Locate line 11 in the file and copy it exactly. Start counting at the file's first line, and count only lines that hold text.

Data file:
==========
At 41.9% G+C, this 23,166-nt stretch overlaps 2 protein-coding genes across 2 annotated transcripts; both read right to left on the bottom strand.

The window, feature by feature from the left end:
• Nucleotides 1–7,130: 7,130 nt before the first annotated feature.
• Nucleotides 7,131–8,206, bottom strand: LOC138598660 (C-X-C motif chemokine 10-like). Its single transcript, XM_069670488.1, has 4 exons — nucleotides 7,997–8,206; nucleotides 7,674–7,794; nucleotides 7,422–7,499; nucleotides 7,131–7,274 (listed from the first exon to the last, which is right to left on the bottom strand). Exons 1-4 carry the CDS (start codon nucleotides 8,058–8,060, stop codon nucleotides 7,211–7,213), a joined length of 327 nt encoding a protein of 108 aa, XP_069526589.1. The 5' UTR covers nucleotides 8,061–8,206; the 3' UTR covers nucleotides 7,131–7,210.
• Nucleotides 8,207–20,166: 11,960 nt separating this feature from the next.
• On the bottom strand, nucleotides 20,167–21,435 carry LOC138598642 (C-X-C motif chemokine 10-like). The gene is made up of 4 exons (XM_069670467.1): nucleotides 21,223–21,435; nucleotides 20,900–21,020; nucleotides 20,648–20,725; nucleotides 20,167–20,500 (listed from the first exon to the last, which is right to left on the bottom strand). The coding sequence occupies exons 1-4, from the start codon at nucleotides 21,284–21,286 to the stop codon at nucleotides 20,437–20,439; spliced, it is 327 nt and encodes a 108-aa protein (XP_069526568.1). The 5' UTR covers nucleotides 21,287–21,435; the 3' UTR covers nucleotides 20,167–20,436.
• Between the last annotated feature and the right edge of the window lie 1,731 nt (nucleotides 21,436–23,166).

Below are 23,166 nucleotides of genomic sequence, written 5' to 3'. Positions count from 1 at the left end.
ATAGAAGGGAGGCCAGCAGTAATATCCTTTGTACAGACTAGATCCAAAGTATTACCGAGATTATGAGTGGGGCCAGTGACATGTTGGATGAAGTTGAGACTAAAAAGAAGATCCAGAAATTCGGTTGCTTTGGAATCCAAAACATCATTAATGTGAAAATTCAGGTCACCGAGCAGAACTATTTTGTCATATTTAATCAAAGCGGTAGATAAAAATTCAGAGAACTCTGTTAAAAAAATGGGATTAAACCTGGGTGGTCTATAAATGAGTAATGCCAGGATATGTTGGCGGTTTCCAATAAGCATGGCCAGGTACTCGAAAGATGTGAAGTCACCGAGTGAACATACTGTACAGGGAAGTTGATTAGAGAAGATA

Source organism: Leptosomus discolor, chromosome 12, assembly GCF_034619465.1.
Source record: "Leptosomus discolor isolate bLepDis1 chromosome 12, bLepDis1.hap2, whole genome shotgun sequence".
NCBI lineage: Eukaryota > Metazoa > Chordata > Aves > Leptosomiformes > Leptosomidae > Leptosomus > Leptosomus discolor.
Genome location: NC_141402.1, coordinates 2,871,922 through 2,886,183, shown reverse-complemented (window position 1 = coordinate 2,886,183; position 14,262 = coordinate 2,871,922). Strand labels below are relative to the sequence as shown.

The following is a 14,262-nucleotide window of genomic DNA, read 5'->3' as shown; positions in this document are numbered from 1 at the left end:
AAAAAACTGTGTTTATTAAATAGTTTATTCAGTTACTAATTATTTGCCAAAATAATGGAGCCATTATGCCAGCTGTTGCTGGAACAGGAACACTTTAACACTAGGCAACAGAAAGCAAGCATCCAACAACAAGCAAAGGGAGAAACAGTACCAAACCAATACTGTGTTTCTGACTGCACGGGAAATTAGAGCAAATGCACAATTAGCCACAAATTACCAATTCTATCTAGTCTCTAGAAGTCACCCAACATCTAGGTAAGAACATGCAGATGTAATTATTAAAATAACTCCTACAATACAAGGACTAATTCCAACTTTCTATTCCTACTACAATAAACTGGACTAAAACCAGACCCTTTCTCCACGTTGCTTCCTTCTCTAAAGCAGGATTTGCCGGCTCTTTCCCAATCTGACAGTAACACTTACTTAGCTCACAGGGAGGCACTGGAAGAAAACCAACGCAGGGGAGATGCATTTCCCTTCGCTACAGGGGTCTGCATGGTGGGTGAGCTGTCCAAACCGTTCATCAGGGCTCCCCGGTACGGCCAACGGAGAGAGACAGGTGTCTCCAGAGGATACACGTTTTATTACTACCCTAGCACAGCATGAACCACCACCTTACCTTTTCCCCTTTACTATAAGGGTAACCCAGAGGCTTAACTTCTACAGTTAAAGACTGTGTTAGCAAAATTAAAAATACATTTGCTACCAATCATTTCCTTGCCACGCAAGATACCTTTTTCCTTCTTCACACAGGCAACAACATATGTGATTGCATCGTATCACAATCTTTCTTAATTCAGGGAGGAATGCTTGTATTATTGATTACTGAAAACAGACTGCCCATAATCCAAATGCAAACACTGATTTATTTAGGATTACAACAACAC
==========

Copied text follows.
Source record: "Leptosomus discolor isolate bLepDis1 chromosome 12, bLepDis1.hap2, whole genome shotgun sequence".